What is Electronic Publishing?

Already firmly established in the consumer sector, electronic publishing is redefining the boundaries between print and digital, still image and video, passive and interactive. Modern digital workflows support almost any form in which content might appear, from traditional print to digital, web, video, and even interactive content. Building in the full spectrum of potential publishing avenues — print, web, video, mobiles and tablets, and interactives — from the beginning is not only a way to streamline production overall, but also to increase the reach of the materials produced by leveraging the content over a wide range of media. If the first revolution in electronic publishing was making publishing platforms accessible to anyone, the next phase is the linking of these platforms together to produce new combinations and new types of content. New concepts like the Online Scholarly Catalog Initiative (OSCI) and Responsive Design will allow that content to be easily archived as well as ported to any device.

INSTRUCTIONS: Enter your responses to the questions below. This is most easily done by moving your cursor to the end of the last item and pressing RETURN to create a new bullet point. Please include URLs whenever you can (full URLs will automatically be turned into hyperlinks; please type them out rather than using the linking tools in the toolbar).

Please "sign" your contributions by marking with the code of 4 tildes (~) in a row so that we can follow up with you if we need additional information or leads to examples- this produces a signature when the page is updated, like this: - Larry Larry Feb 8, 2012

(1) How might this technology be relevant to the educational sector you know best?

  • In this part of the world we have some projects where both students and teachers are making their own teaching materials using systems as “meebook”. It’s a relevant competence for the students in the 21th century or else they can quote Mark Twain: “I have never let my schooling interfere with my education.” - claus.gregersen claus.gregersen Apr 10, 2016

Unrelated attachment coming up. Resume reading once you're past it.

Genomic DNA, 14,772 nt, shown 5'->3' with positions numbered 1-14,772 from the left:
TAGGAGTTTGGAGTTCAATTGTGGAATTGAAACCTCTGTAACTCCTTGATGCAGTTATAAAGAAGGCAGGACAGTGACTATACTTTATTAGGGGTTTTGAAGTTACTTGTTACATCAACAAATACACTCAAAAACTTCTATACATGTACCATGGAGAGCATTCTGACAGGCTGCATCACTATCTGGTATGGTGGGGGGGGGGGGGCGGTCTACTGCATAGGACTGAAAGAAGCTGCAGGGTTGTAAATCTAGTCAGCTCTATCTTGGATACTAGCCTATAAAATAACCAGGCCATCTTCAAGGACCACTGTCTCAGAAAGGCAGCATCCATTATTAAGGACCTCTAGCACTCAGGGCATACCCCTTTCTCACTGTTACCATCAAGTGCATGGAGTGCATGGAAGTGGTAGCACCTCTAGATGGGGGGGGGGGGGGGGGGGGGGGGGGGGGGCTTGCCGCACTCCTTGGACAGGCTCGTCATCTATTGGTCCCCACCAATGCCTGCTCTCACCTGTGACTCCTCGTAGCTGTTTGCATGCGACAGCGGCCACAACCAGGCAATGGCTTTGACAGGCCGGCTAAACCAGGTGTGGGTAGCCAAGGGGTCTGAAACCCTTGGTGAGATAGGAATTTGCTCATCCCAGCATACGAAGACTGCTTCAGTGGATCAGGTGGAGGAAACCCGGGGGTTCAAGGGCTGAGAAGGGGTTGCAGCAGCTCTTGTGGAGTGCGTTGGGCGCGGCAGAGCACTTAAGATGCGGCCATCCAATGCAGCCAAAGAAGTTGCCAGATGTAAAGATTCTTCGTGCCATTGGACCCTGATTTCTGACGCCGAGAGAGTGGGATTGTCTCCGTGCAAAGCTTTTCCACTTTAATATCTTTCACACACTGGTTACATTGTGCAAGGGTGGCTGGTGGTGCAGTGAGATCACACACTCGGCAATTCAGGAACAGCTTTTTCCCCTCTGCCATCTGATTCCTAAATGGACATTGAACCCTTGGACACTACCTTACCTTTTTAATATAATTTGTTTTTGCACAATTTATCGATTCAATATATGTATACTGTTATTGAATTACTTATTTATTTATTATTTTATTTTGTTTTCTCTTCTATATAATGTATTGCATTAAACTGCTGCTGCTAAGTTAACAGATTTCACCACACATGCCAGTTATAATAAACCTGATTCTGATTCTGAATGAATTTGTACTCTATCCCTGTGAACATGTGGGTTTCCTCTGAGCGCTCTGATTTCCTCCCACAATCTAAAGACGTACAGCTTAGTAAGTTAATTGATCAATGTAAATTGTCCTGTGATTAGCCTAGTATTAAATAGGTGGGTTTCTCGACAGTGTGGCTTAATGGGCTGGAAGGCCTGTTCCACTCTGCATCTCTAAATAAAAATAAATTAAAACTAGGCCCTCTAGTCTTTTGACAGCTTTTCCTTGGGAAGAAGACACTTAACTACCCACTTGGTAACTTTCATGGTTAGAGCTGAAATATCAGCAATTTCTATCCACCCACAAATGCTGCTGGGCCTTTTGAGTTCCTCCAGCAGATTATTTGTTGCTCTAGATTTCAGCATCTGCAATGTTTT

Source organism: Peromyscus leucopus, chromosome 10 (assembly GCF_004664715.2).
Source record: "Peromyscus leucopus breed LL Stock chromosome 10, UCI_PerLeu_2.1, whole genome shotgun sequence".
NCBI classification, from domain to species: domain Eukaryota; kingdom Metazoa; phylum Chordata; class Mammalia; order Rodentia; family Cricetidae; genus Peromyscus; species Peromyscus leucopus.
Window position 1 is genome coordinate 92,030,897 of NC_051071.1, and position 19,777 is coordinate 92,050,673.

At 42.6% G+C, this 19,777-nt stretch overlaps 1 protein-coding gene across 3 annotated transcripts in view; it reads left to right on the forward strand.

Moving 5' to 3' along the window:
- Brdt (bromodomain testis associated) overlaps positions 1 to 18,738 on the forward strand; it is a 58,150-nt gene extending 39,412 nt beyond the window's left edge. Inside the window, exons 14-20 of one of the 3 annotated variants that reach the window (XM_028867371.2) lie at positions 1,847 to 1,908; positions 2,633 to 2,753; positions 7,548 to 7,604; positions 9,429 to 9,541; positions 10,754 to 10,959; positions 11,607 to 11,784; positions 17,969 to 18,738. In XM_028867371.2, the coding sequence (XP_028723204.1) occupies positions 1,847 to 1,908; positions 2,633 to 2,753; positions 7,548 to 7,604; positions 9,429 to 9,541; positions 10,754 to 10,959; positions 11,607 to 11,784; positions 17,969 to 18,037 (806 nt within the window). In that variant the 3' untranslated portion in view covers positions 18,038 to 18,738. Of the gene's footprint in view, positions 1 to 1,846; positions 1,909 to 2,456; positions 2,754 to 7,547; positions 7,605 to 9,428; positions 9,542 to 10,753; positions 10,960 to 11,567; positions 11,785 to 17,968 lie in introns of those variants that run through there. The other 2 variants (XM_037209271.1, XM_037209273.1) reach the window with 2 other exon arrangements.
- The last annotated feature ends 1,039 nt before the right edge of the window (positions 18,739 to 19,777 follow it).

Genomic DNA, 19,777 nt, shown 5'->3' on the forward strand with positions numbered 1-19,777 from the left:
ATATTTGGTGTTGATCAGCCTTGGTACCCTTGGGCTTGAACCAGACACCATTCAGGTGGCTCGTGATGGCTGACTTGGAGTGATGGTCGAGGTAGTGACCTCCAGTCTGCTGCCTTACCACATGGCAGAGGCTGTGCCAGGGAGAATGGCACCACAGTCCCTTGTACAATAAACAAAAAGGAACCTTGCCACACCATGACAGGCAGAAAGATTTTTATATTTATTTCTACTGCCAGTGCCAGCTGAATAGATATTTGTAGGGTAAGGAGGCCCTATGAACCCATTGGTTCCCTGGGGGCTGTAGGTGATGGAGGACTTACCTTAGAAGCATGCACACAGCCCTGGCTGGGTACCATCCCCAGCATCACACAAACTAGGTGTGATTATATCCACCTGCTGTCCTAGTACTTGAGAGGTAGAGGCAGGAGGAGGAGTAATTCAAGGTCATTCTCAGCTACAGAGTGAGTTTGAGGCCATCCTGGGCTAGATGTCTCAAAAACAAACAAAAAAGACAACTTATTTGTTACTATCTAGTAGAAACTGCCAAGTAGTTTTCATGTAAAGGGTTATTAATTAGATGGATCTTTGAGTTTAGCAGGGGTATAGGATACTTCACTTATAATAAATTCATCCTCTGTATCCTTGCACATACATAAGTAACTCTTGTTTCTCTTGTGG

• Both teachers and students are beginning to publish across non traditional forms in the classroom. An increasing number of teachers are using platforms like YouTube to share educational content with students, and Apps like 'Explain Anything' allow students to create digital content to build and share their knowledge. The ability to combine images, sound and text to communicate is fast becoming a basic literacy requirement.- dezuanni dezuanni Apr 12, 2016
  • - kevin-johnson kevin-johnson Apr 12, 2016I have published student writing anthologies on Amazon Kindle for several years now, and I know of teachers who use the Apple ebook, which has more of the versatile range of media stated in the above descriptor.
  • Providing students opportunities to seed the web with content invites an attitude of an empowered learner who will contribute, rather than just consume. Electronic publishing is a great way to nurture this attitude. - brandon.olszewski brandon.olszewski Apr 25, 2016
  • Making use of the iBooks Author and iTunesU tools on the Apple desktop and iPad has seen some take up for the publishing of resources online in an ebook format. One teacher records all his maths lessons using a video camera and publishes the links on iTunesU where students are then able to revisit the lessons. This is proving to be particularly helpful for students. - peter.lelong peter.lelong Apr 26, 2016

(2) What themes are missing from the above description that you think are important?

  • - kevin-johnson kevin-johnson Apr 12, 2016Using ebook publishing venues like Amazon Kindle, Apple or Feiyr can also create student writing anthologies or present student research, the contemporary take (perhaps) of the old-fashioned year book. - davidwdeeds davidwdeeds Apr 26, 2016
  • I'd like to know more about what the "next phase" is. Additionally, maybe cite the notions of intellectual property, copyright, public domain, etc. - all that becomes an issue when one publishes, and it can be complicated enough for a user to want to give up entirely. - brandon.olszewski brandon.olszewski Apr 25, 2016

(3) What do you see as the potential impact of this technology on teaching, learning, or creative inquiry?

  • - kevin-johnson kevin-johnson Apr 12, 2016Many children and their parents are thrilled to have their work published (I have used Amazon Kindle for many years to do this). With so much self-publishing now opened up by Apple and Kindle, I think that exposing children, in whatever form, to having their work published in these modes is empowering to potential young authors, a huge creative avenue that continues to expand and reward many writers and readers. One must be 18 years old to publish on Kindle, but I recently had a discussion with a parent of a very literate student; she wants to publish, and I explained to him the means to do so via Kindle. His daughter is under 18, but the work can be published with the parent as "editor". I do serve as editor in the Kindle anthologies of student writing that I have published, a legal and also a practical reality.
  • The pride and excitement in seeing yourself published is a great opportunity to encourage young people to be creators rather than just consumers! When they know that other will read their work (online) - such as a class e-book - they work harder to produce a high-quality artifact. - brandon.olszewski brandon.olszewski Apr 25, 2016

(4) Do you have or know of a project working in this area?

Please share information about related projects in our Horizon Project Sharing Form.